US 688462 A
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No. 688,462 Patented Dec. I0, i90l.
T. A. HDJELAND.
(Application filed Apr. 19, 1901.] (lo Ilodol.)
"ET. I I
1660 we ey U TED STATES PATE T OFFICE.
. TERJF. AANENSEN FID EI 'AND, OF FOS'IVEDT, IVELAND, PR. CHRISTIAN- SAND, NORWAY.
G UN-BAR R EL.
QSPECIFIGATION forming part Of Letters Patent Nb; 688,462, dated. December 10, I901.
Application illed April 19, 1901- Serlal No. 56,628. (:No model.) t I I To all whom it may concern.-'-
Be it known that I, TERJE AANENSEN FIDJE- LAND, a subject of the King of. Sweden and Norway, residing at Fostvedt, Ivcland, pr.
Christiansand, Norway, have made certain 'new and useful Improvements in Quick-Firing Rifles, of which the following is a specification. 7 v a In the modernmagazine-rifle .the barrel, as is known, under quick fire will soon become "so hot that it is impossible for the soldier to hold the rifle.
To avoid this disadvantage, thefore-stock of the rifle has been made in such manner that it entirely covers the barrel of the rifle. The wood of which the stock of the rifle is made is'a poor conductor ofheat, and therefore it takes time before the heat is transmitted through this material. Never-v theless, experience has shown that under a quick or a prolonged fire even the wood becomes at length so hot that it greatly inconveniences the soldier. Besides, another great disadvantage results from the covering of the barrel with the stocknamely, that the stock when it is again exposed after the firing tothe usual temperature and, as often happens,
also to dampness is liable to be warped very considerably, and this warping of the stock, whlch is fixed to the barrel, has often had fatal influence on the barrel, causing this to warp also, and the rifle has become therefore more or less unreliable or even at times entirely fss useless. I am therefore of the opinion that 1t a-qulte unsuitable method to surround the barrel wlth a non-conducting material,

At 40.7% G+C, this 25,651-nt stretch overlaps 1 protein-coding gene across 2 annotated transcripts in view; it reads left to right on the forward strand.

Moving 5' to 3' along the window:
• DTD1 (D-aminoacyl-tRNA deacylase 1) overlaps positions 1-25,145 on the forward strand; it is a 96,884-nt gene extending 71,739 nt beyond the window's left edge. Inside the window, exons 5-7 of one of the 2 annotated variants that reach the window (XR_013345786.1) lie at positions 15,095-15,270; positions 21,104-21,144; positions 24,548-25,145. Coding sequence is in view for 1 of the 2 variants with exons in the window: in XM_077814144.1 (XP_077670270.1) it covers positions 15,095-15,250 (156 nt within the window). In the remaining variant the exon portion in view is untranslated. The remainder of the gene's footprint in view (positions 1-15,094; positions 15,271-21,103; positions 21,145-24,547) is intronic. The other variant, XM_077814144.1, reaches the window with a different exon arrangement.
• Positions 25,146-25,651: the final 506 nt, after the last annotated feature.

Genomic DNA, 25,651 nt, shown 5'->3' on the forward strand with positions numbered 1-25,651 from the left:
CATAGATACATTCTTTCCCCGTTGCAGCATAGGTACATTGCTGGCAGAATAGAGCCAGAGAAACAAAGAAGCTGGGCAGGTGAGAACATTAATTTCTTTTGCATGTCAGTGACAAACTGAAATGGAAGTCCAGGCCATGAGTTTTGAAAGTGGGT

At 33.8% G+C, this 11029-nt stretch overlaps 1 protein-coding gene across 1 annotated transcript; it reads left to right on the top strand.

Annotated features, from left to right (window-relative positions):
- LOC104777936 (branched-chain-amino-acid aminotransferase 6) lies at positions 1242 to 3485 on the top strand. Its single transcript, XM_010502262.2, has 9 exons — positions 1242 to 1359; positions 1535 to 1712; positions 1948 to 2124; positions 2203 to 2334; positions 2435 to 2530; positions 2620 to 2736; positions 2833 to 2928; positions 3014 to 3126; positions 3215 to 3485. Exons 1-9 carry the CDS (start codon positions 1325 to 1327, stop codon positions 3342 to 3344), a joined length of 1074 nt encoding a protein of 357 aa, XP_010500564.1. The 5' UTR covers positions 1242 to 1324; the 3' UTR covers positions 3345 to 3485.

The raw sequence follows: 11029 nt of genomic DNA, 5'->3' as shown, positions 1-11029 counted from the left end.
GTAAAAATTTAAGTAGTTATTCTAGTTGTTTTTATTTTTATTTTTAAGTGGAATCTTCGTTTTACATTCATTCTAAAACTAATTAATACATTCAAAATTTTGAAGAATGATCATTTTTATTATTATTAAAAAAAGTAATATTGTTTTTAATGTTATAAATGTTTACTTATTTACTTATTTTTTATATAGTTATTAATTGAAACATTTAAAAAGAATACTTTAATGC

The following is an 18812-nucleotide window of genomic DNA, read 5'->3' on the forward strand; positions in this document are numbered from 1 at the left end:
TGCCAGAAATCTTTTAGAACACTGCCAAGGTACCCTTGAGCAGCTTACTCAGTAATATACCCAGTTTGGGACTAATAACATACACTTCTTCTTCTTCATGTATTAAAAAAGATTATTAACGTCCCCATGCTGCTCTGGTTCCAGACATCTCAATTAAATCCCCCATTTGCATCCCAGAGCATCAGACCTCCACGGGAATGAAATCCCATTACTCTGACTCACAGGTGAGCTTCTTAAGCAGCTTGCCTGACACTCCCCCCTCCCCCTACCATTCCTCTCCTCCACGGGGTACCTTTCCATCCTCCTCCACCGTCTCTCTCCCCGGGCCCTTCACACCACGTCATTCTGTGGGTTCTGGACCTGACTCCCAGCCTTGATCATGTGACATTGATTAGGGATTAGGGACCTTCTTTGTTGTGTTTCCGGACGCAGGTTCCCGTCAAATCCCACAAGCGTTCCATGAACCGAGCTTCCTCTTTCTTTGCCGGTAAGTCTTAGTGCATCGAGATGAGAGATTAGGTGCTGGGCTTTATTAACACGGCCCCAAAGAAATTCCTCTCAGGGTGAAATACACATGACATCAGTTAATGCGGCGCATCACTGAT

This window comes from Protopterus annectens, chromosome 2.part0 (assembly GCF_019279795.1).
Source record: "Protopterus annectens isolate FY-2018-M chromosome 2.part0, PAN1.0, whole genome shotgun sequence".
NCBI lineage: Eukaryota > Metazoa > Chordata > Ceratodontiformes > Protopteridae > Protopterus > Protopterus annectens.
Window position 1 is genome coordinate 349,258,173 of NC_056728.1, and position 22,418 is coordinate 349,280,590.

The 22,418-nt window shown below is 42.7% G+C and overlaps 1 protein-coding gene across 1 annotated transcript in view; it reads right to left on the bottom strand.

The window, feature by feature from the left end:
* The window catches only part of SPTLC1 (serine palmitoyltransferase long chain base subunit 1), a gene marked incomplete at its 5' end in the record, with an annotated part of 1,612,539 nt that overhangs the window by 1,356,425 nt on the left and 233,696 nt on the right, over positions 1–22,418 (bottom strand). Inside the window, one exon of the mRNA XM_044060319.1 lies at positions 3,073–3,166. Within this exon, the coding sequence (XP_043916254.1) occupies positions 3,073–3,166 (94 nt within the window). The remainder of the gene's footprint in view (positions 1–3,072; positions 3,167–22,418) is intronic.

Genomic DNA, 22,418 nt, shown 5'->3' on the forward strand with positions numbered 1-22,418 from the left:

whereby the unavoidably-developed heat is consequently preserved and prevented from escaping until at length it asserts itself so much more at a certain point, with the abovementioned disadvantages. This present arrangement has for its object bythe most prac- 'tical and simple method to let the heat which that'holds the rifle.
.has been developed in the barrel escape into the surrounding airas quickly as possibleand so that at the same time this radiation of heat will have no disagreeable effect upon the hand The invention is represented on the accompanymg drawings, inwhich- Figure 1 shows apart of a rifle-barrel with" the stock inside elevation; Fig. 2, the same, also seen in side elevati0n, but with the stock in section; Fig. 3, a section on the line VII VII,
which incloses the barrel hemicylindrically,
as will be seen from Figs. 3 and 4, by means of which there is formed an air-space between the barrel B and the cap, which air-space is proportionally larger at the hindpart of the I I cap than at the fore part, corresponding to the taperof the barrel. (See Figs. 2 3, and 4.) This cap 100'has on both sides a row of borings or holes 101, and it will be seen that the radiant heat from the barrel will first be met by an insulating stratum of air; but by the constant natural circulation through the openings 101 the heat developed is carried 0&-
as quickly as it is developed, and the cap which incloses the barrel when it is fixed at the calculated right distance from the barrelwill never become so hot that the rifle cannot beheld. v I
As shown in Fig. 2 especially, thepresent arrangement is also characterized thereby that the rifle-barrel B does-not rest, as otherwise is the case, throughout its whole length 0n the wooden stock; but this latter is so cut barrel in its more essential part isseparated from the rifle-stock by the insulating airspace 102 and that it is only in contact with the stock on the rests 103 in such a manner that the evolved heat can escape through the holes of the cap 101. (See Fig. 4.) Even if, therefore, the stock should warp or deform, which by the present arrangement is far less likely thanheretofore, thiswill naturally not be ofjsuch a great effect on the barrel as when the latter throughout its whole length lies against the stock.
I Iaving now described my invention, what ree out that there are formed long recesses or 1 2 ess,4e2 I claim as new", and desire to secure by Letters In witness whereof I have hereunto set my Patent, ishand in presence of two witnesses.
In a rifle the combination with the barrel of TERJE AA-NENSEN FIDJELAND a fore-stock havlng elongated recesses where- 5 by the barrel is supported at a few points of WVitnesses:
limited contact bysaid fore-stock, substan- AXEL LAKE-,- tially as described. RICHARD STOKKE'.